Long-billled Curlew

Bird of the Month: Long-billed Curlew

By Hugh Jennings

PC: Mick Thompson (Long-billed Curlew)

PC: Mick Thompson (Long-billed Curlew)

Scientific Name: Numenius americanus

Length 23 in

Wingspan 35 in

Weight 1.3 lb

AOU Band code LBCU

The Long-billed Curlew (LBCU) is about 23” with a wingspan of 35” and a weight of 1.3 lb. (590kg). The genus name Numenius (new-MEANihus)is Latin from the Greek noumenios, meaning the new moon:  curve of bill likened to a new crescent moon. The species name americanus is Latin for America. 

The LBCU’s bill is very long, more than half the length of its body. The female’s bill is much longer than the male’s. The crown is finely streaked with brown and the neck and underparts have a cinnamon color. The under wings are also cinnamon colored and distinctive in flight. At a distance when the bill shape and size are not apparent, the LBCU can be confused with Marbled Godwits and Whimbrels.  In summer they are found on grasslandsof the Western U.S. They winter on coastal grasslands, fields and mudflats. In Washington state the LBCU is uncommon in spring and early summer in the Columbia Basin grasslands and farm fields. It winters at Tokeland, occasionally at Bill’s Spit at Ocean Shores and is rare elsewhere.  Most of them migrate to California and Mexico.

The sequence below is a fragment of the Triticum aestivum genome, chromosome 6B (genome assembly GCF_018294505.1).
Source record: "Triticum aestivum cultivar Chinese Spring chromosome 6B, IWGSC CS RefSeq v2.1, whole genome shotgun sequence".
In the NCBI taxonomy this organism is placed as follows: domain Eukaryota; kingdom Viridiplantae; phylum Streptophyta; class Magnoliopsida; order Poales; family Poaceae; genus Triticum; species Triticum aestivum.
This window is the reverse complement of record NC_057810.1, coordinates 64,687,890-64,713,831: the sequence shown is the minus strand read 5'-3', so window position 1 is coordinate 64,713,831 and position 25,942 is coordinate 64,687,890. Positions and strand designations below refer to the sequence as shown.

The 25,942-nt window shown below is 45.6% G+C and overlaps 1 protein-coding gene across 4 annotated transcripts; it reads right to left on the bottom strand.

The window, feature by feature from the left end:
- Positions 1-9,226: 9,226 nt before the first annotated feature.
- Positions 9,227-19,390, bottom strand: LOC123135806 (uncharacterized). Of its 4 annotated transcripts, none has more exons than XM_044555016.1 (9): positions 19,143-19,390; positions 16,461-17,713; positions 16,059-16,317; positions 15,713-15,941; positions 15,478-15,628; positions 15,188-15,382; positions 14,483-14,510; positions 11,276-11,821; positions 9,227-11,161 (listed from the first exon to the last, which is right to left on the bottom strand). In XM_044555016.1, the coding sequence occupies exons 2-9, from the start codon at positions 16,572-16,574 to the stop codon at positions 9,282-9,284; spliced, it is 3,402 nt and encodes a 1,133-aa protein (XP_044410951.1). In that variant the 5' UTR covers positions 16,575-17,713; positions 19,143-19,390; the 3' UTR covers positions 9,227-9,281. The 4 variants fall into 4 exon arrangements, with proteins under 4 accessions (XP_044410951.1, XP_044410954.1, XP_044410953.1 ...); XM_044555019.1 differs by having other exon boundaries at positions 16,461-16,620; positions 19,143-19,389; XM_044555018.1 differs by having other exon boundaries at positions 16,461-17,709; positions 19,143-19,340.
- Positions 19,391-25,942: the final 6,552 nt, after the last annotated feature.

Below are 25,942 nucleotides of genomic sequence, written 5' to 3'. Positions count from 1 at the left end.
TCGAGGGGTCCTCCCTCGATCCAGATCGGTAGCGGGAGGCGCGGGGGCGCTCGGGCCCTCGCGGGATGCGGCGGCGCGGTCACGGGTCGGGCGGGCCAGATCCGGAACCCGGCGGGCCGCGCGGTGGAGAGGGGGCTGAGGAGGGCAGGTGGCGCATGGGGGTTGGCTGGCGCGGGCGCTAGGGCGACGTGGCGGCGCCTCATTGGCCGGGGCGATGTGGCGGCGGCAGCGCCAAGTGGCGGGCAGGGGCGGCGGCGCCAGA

On breeding areas the display flights consist of roller coaster patterns of fluttering flight going up and gliding down. The call is a loud, distinctive cur-lee cur-lee cur-lee. The long bill probes the mud for crabs and other invertebrates. In grasslands it feeds on grasshoppers, beetles, insects and even eggs of other birds. The nest is located on prairies, meadowlands or short grasslands. The nest is a slight hollow, lined with weeds, grasses and cow manure chips. Both adults incubate the four white to buff or olive eggs with brown marks for 27-30 days. The young fledge in 32-45 days. The future of LBCUs is dependent on maintaining the grasslands which are important to their lives.